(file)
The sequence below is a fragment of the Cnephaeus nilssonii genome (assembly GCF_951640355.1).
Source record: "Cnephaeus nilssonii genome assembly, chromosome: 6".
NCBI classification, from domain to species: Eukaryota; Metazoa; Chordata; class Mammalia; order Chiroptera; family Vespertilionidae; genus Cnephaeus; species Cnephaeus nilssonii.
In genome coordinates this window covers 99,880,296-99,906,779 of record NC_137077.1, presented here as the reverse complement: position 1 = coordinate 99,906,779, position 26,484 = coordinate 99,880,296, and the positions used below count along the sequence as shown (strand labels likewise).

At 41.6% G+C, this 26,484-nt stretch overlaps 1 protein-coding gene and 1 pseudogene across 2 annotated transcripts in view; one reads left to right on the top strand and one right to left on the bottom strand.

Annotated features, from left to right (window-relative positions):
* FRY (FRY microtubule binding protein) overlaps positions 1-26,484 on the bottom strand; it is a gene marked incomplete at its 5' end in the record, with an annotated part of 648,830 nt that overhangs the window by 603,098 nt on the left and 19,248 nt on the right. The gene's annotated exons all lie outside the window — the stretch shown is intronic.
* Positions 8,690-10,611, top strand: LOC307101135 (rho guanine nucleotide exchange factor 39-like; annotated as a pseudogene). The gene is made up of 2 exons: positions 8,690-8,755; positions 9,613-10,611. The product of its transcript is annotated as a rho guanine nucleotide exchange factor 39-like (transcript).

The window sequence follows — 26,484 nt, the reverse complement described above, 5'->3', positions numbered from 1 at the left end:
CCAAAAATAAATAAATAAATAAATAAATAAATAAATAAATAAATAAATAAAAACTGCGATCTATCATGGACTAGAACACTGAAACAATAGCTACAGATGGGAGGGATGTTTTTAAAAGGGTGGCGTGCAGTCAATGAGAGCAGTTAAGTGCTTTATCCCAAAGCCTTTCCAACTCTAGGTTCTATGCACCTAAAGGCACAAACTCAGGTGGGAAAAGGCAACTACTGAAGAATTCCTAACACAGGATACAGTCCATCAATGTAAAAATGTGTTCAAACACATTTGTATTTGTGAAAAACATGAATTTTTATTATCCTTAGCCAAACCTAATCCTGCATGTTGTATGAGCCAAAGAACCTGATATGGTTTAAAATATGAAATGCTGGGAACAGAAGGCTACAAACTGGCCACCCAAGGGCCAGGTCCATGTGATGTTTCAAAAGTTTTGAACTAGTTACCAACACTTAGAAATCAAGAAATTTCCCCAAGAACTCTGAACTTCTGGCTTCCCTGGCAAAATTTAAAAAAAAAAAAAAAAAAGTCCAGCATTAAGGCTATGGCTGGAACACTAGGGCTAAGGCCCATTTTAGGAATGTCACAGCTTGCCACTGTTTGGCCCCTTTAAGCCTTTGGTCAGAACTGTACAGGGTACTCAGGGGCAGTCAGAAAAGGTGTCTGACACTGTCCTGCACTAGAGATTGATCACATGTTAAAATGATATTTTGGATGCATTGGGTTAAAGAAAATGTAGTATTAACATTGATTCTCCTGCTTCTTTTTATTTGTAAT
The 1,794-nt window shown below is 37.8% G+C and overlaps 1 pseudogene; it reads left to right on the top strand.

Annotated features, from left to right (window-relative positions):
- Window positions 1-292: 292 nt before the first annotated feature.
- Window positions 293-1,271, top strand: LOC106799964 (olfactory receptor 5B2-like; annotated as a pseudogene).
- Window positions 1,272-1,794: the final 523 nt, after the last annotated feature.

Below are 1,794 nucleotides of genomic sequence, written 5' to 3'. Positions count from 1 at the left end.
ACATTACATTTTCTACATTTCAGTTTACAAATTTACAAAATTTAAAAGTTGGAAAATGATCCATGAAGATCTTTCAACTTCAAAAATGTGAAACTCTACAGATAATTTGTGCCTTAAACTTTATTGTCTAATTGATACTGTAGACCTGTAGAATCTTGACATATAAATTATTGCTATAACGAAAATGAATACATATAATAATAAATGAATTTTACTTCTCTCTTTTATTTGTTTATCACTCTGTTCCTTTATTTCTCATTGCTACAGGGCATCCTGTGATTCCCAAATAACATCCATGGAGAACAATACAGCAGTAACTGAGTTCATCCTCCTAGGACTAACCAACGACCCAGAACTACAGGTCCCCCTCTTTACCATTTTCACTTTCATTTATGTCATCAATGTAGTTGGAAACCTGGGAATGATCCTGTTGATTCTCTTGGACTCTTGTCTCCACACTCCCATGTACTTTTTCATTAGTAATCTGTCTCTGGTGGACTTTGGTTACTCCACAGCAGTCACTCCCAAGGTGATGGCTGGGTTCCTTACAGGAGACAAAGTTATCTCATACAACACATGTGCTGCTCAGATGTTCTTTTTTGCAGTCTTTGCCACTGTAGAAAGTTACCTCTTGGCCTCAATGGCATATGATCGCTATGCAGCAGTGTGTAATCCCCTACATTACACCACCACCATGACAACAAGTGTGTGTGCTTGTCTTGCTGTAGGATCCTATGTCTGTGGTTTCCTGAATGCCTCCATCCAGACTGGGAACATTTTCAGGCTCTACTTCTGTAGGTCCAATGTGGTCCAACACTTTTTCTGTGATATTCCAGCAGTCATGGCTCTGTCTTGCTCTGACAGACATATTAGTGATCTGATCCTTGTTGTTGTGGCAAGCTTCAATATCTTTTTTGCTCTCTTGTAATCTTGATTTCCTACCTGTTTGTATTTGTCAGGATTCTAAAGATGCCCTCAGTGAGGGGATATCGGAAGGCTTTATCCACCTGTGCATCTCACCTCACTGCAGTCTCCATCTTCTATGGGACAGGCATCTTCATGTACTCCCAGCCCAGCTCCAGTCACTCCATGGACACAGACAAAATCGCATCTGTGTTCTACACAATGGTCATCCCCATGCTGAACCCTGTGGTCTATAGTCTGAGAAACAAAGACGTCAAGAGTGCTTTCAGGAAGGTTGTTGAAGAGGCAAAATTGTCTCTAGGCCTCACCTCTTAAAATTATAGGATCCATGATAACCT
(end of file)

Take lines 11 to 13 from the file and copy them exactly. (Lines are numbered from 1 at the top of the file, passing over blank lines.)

The 1,794-nt window shown below is 37.8% G+C and overlaps 1 pseudogene; it reads left to right on the top strand.

Annotated features, from left to right (window-relative positions):
- Window positions 1-292: 292 nt before the first annotated feature.